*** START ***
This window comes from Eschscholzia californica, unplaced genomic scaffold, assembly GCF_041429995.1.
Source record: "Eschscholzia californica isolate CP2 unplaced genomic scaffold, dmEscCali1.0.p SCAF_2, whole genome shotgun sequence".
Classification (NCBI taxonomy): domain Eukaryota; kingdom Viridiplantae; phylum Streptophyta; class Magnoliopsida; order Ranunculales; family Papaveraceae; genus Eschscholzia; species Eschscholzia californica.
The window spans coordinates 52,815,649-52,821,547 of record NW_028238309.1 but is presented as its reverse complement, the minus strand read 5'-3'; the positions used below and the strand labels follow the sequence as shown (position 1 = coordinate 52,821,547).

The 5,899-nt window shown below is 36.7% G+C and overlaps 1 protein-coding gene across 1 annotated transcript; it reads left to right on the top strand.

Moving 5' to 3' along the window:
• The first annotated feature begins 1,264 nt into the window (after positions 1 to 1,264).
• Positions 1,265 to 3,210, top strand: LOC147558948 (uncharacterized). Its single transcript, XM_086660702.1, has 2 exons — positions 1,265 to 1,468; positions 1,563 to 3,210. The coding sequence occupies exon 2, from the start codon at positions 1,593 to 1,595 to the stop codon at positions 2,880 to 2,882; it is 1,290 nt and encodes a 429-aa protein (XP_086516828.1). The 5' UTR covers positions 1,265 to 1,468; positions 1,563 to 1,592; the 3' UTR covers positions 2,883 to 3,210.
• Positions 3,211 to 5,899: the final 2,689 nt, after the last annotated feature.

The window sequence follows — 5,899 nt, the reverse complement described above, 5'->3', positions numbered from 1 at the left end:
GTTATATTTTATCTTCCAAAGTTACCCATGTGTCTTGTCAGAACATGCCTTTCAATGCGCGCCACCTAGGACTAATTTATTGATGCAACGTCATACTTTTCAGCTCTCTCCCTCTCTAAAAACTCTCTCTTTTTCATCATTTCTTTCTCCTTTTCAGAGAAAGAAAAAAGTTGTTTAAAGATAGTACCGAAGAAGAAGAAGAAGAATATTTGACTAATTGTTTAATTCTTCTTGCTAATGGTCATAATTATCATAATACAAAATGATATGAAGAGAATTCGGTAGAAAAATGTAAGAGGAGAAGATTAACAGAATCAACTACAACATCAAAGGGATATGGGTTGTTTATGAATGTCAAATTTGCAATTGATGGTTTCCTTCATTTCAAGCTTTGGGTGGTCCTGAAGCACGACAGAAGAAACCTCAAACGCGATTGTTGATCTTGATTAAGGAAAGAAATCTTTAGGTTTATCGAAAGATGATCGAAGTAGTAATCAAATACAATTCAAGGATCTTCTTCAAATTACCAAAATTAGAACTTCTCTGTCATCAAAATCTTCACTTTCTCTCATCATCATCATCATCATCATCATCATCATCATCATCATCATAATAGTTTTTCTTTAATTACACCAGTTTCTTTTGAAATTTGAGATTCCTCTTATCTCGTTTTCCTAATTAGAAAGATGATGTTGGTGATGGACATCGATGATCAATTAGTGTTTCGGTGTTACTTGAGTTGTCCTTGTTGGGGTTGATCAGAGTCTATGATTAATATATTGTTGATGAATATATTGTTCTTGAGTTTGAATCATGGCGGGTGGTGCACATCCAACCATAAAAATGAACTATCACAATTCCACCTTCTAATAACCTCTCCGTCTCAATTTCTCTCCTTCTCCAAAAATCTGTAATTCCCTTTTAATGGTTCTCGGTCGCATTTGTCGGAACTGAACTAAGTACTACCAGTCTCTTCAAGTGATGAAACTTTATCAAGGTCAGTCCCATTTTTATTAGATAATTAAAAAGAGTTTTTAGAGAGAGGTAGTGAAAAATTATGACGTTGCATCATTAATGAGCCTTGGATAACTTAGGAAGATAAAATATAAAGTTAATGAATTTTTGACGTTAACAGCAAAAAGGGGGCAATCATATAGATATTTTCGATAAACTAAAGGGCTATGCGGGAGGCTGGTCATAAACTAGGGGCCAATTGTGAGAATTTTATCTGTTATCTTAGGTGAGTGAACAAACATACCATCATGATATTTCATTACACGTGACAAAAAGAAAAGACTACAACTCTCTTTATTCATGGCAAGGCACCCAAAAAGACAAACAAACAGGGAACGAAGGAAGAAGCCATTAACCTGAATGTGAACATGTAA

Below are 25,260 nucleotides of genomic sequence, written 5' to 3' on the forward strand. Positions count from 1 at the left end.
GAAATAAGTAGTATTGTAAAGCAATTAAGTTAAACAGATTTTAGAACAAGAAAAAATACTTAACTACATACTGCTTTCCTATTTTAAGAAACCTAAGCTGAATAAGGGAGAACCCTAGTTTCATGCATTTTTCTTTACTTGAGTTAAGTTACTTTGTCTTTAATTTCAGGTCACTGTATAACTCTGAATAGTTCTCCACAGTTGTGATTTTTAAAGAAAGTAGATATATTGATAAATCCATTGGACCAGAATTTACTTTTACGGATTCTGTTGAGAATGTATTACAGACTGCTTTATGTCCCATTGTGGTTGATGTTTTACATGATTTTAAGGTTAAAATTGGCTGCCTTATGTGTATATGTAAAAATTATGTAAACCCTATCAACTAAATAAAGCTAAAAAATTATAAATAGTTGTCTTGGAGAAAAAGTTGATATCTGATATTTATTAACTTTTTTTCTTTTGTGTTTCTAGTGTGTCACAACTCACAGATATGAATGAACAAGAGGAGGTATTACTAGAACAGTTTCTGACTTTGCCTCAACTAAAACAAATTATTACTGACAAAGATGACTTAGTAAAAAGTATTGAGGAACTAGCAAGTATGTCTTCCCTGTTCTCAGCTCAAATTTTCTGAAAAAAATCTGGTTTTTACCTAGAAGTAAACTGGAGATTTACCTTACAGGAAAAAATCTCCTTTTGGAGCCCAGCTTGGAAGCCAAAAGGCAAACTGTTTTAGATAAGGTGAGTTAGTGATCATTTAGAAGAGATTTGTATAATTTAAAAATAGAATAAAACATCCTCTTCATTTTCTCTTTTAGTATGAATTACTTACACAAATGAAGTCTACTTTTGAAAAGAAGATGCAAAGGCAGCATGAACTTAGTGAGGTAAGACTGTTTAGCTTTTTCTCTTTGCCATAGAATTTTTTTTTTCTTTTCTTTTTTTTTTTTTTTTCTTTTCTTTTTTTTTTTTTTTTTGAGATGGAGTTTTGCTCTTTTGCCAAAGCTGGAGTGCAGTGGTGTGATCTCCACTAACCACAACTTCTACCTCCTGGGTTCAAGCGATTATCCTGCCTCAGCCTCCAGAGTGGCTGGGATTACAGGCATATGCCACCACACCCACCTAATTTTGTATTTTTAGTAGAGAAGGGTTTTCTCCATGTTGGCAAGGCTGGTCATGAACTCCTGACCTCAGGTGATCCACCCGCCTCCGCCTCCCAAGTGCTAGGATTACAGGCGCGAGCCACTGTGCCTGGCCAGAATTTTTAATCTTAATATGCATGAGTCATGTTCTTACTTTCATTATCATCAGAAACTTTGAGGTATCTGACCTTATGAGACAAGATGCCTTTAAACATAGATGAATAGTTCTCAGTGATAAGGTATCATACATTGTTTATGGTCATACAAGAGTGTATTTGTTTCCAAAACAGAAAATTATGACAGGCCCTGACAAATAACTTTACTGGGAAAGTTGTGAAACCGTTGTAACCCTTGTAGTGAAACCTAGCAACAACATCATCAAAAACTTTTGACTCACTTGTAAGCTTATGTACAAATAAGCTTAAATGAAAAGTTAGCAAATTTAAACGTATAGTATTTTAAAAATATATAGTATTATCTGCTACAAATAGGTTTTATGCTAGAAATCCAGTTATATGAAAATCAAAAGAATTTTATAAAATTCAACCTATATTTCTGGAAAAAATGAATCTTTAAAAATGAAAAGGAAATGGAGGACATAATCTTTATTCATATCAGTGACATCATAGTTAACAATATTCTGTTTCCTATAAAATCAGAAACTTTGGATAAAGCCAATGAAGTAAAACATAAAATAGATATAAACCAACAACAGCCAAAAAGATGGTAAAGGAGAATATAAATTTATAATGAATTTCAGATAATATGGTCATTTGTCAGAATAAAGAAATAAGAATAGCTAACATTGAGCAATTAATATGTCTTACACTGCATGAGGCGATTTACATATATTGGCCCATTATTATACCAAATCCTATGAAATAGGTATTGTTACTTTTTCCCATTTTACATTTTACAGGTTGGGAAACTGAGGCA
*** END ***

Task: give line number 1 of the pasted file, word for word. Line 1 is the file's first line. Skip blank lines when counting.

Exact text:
This window comes from Eschscholzia californica, unplaced genomic scaffold, assembly GCF_041429995.1.